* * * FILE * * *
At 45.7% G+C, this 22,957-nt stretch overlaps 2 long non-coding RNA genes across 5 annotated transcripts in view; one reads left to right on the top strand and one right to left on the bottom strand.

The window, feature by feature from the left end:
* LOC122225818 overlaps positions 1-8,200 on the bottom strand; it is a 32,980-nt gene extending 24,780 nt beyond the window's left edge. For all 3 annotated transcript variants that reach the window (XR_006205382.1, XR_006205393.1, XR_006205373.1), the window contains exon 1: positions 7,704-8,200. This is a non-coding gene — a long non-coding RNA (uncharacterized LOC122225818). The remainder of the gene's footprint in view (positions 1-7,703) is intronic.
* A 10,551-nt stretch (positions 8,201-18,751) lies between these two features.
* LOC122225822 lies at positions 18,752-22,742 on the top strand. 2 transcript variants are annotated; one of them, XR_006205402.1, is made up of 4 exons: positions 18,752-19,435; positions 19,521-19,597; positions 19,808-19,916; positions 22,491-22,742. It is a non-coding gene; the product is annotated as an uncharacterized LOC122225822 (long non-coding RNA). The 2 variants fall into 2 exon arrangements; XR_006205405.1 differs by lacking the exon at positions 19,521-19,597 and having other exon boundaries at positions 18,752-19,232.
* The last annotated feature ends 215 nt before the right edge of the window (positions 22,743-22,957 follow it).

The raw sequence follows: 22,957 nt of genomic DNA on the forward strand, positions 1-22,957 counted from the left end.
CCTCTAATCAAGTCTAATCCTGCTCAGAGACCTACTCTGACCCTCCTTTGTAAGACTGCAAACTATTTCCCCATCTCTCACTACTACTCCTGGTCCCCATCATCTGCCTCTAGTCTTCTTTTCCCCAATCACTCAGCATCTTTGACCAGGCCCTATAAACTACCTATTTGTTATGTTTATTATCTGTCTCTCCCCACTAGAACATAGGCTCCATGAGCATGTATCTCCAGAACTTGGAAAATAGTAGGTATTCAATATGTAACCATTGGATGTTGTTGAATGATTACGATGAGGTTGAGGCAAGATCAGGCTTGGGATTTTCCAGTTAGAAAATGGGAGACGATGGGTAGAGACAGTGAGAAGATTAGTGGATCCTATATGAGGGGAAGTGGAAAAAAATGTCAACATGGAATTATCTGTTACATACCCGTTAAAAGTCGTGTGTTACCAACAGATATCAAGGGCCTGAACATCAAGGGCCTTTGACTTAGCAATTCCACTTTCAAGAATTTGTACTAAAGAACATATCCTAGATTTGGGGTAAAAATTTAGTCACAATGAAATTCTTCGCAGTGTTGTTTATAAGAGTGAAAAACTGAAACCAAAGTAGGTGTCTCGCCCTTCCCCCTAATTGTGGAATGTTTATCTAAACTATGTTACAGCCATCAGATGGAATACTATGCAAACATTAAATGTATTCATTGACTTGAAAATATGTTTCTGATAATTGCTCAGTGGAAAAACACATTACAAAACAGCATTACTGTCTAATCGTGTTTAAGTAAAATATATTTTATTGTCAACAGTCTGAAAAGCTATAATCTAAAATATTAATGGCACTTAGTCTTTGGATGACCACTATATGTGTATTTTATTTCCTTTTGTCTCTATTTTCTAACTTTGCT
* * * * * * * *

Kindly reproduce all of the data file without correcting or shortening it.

At 45.7% G+C, this 22,957-nt stretch overlaps 2 long non-coding RNA genes across 5 annotated transcripts in view; one reads left to right on the top strand and one right to left on the bottom strand.

The window, feature by feature from the left end:
* LOC122225818 overlaps positions 1-8,200 on the bottom strand; it is a 32,980-nt gene extending 24,780 nt beyond the window's left edge. For all 3 annotated transcript variants that reach the window (XR_006205382.1, XR_006205393.1, XR_006205373.1), the window contains exon 1: positions 7,704-8,200. This is a non-coding gene — a long non-coding RNA (uncharacterized LOC122225818). The remainder of the gene's footprint in view (positions 1-7,703) is intronic.
* A 10,551-nt stretch (positions 8,201-18,751) lies between these two features.
* LOC122225822 lies at positions 18,752-22,742 on the top strand. 2 transcript variants are annotated; one of them, XR_006205402.1, is made up of 4 exons: positions 18,752-19,435; positions 19,521-19,597; positions 19,808-19,916; positions 22,491-22,742. It is a non-coding gene; the product is annotated as an uncharacterized LOC122225822 (long non-coding RNA). The 2 variants fall into 2 exon arrangements; XR_006205405.1 differs by lacking the exon at positions 19,521-19,597 and having other exon boundaries at positions 18,752-19,232.
* The last annotated feature ends 215 nt before the right edge of the window (positions 22,743-22,957 follow it).

The raw sequence follows: 22,957 nt of genomic DNA on the forward strand, positions 1-22,957 counted from the left end.
CCTCTAATCAAGTCTAATCCTGCTCAGAGACCTACTCTGACCCTCCTTTGTAAGACTGCAAACTATTTCCCCATCTCTCACTACTACTCCTGGTCCCCATCATCTGCCTCTAGTCTTCTTTTCCCCAATCACTCAGCATCTTTGACCAGGCCCTATAAACTACCTATTTGTTATGTTTATTATCTGTCTCTCCCCACTAGAACATAGGCTCCATGAGCATGTATCTCCAGAACTTGGAAAATAGTAGGTATTCAATATGTAACCATTGGATGTTGTTGAATGATTACGATGAGGTTGAGGCAAGATCAGGCTTGGGATTTTCCAGTTAGAAAATGGGAGACGATGGGTAGAGACAGTGAGAAGATTAGTGGATCCTATATGAGGGGAAGTGGAAAAAAATGTCAACATGGAATTATCTGTTACATACCCGTTAAAAGTCGTGTGTTACCAACAGATATCAAGGGCCTGAACATCAAGGGCCTTTGACTTAGCAATTCCACTTTCAAGAATTTGTACTAAAGAACATATCCTAGATTTGGGGTAAAAATTTAGTCACAATGAAATTCTTCGCAGTGTTGTTTATAAGAGTGAAAAACTGAAACCAAAGTAGGTGTCTCGCCCTTCCCCCTAATTGTGGAATGTTTATCTAAACTATGTTACAGCCATCAGATGGAATACTATGCAAACATTAAATGTATTCATTGACTTGAAAATATGTTTCTGATAATTGCTCAGTGGAAAAACACATTACAAAACAGCATTACTGTCTAATCGTGTTTAAGTAAAATATATTTTATTGTCAACAGTCTGAAAAGCTATAATCTAAAATATTAATGGCACTTAGTCTTTGGATGACCACTATATGTGTATTTTATTTCCTTTTGTCTCTATTTTCTAACTTTGCT